Mrs Potts’ son Chip is turned into a teacup, and is played in a rotation by Manasseh Mapira, Iesa Miller, Theo Querico or Rojae Simpson. They travel around as a head on a trolley with a little bit of magic in that the trolley is supposedly open yet their body is never seen.

tom as Gaston 

Tom Senior as the great I am Gaston, using his . . .charm? on Belle, played by Courtney Stapleton, who was indisposed on Press night.

The future of the castle staff and a return to human form depends upon the beast falling in love with someone who falls in love with him, which does at least give them an incentive for a little matchmaking.

As we already have our beauty and our beast there isn’t really a need for any other protagonist, But with a couple of hours to fill, we need a bit more of a story, so enter Gaston.

Gaston is the villager with the mostest; according to his PR he is the best hunter, best looking, best drinker, best . . . well pretty much everything, that is according to him. The village girls all swoon over him, except for the more sensible Belle of course, the village boys want to be like him and all in all he seems to be God’s gift to . . . well people God doesn’t like would be a good guess. He is self centred to the extent that he his like a black hole, everything drawn in and centres on him, he is sexist, ageist and probably lots of other ists as well, but on the very limited plus side he has a fine tenor voice and is a brilliant performance from Tom Senior who well deserved the rapturous, good-natured booing at the curtain call.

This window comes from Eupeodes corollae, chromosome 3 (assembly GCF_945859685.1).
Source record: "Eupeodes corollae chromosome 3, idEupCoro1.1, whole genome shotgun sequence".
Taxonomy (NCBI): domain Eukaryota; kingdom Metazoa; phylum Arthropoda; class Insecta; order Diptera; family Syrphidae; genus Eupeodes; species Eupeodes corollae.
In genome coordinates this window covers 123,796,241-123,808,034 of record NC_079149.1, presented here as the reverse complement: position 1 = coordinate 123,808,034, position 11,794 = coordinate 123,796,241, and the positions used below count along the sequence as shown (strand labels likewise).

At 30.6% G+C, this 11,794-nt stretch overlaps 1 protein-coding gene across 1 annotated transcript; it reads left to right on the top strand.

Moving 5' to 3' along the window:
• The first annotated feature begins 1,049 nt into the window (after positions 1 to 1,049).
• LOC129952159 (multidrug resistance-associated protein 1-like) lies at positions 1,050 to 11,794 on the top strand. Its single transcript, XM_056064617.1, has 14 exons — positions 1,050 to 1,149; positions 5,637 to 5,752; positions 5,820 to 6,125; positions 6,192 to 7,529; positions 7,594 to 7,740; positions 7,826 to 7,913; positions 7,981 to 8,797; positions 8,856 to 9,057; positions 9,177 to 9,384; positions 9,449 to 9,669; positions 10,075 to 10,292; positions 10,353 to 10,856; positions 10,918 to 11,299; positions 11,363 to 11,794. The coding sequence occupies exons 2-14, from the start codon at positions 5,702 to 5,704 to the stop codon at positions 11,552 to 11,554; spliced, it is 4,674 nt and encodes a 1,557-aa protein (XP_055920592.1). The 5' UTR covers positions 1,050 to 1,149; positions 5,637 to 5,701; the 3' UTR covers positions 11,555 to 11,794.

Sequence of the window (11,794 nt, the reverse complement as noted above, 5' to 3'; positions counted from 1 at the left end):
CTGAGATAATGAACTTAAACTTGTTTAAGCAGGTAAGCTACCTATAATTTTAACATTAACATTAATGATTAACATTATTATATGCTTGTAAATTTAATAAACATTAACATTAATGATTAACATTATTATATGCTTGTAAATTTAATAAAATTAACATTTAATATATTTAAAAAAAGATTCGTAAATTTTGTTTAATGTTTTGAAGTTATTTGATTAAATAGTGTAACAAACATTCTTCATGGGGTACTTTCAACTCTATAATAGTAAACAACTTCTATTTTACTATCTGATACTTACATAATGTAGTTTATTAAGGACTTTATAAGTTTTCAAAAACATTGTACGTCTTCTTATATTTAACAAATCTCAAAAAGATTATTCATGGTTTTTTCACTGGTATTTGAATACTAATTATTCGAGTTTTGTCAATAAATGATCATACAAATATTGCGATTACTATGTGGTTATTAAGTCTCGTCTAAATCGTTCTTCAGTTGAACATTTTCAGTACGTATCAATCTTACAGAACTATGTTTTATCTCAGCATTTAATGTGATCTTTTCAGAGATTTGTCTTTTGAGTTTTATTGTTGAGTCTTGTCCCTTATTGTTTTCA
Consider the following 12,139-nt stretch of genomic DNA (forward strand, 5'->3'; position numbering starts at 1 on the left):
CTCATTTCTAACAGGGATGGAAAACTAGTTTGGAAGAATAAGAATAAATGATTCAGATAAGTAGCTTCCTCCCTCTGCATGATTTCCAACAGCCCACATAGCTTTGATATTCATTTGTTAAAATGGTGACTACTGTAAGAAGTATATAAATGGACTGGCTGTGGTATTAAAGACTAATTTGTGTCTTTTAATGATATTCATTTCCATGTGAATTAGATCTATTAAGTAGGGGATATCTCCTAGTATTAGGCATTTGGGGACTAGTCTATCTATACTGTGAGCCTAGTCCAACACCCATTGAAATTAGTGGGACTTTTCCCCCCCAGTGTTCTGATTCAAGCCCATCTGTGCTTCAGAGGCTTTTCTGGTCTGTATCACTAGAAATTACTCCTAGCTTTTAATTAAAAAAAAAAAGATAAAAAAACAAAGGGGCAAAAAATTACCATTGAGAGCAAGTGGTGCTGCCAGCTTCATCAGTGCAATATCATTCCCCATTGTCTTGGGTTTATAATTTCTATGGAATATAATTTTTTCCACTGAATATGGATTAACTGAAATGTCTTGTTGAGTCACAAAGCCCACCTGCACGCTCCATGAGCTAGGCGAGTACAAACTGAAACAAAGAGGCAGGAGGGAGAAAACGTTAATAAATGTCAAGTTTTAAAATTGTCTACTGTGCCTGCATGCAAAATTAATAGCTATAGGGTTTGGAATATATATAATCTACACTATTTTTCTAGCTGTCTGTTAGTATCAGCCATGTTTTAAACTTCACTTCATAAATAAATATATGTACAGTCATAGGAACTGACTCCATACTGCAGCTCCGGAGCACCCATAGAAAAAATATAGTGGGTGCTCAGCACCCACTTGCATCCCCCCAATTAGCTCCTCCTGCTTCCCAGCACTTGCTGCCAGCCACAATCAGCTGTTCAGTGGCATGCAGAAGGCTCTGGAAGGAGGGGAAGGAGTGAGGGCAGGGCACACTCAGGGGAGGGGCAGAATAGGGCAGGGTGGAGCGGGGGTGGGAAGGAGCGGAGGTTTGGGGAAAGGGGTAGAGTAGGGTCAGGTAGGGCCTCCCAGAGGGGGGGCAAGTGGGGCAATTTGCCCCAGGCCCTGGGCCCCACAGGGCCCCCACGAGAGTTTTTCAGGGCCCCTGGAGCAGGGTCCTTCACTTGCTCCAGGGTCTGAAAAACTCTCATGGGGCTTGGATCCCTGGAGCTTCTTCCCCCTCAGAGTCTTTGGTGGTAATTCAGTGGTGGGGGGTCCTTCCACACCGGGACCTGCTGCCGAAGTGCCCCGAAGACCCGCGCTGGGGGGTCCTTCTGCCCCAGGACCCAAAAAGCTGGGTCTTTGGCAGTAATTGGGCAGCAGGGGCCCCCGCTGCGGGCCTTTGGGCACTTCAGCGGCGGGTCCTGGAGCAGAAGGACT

His bumbling, sycophantic sidekick, Le Fou, played by Coventry-born Louis Stockil, brings panto slapstick to the party, which lightens the mood, but to be honest, seems, at times, a little out of place. He did it well, mind, and the audience enjoyed his silliness, so what do I know?

Then there is Maurice, played by Martin Ball, who has invented a sort of early mobility scooter powered by lightning, but, fatally, missed out on inventing SatNav which leaves him stranded and lost in the forest, attacked by wolves , seeking refuge in the castle where he is imprisoned by the beast, setting in motion the whole story when Belle intervenes, and to tell more would give the game away.

Around them all is a hard working ensemble who give us everything from villagers to stylish, sophisticated Broadway follies in Lumiere’s homage to the golden age with his show within a show.

The village scenes could be from a big budget panto, the forest from a scene of terror from some dark cartoon while the castle could be lifted from any Gothic horror film from RKO to Hammer to Roger Corman.

The special effects from Jim Steinmeyer, projection and video from Darrel Maloney and set design from Stanley A. Meyer, along with lighting from Natasha Katz and sound from John Shivers, produce a visual and audible treat for the senses with video backdrops, set trucks gliding across or around the stage, giant silver scrolls creating their own choreographed ballet rising and falling from the flies and a magical change from musical set to Vaudeville stage.

The levetational transformation of prince to beast is clever and effective but the transformation from beast to prince is something else, you might even believe it is magic.

The direction and wonderful choreography from Matt West keeps things moving at a cracking pace and whether you like the story or not you will be carried along by what is a magnificent theatrical achievement full of magical stagecraft and brilliant artistry. Sensational and then some. Beauty will be falling for her beast to  26-03-22.

Roger Clarke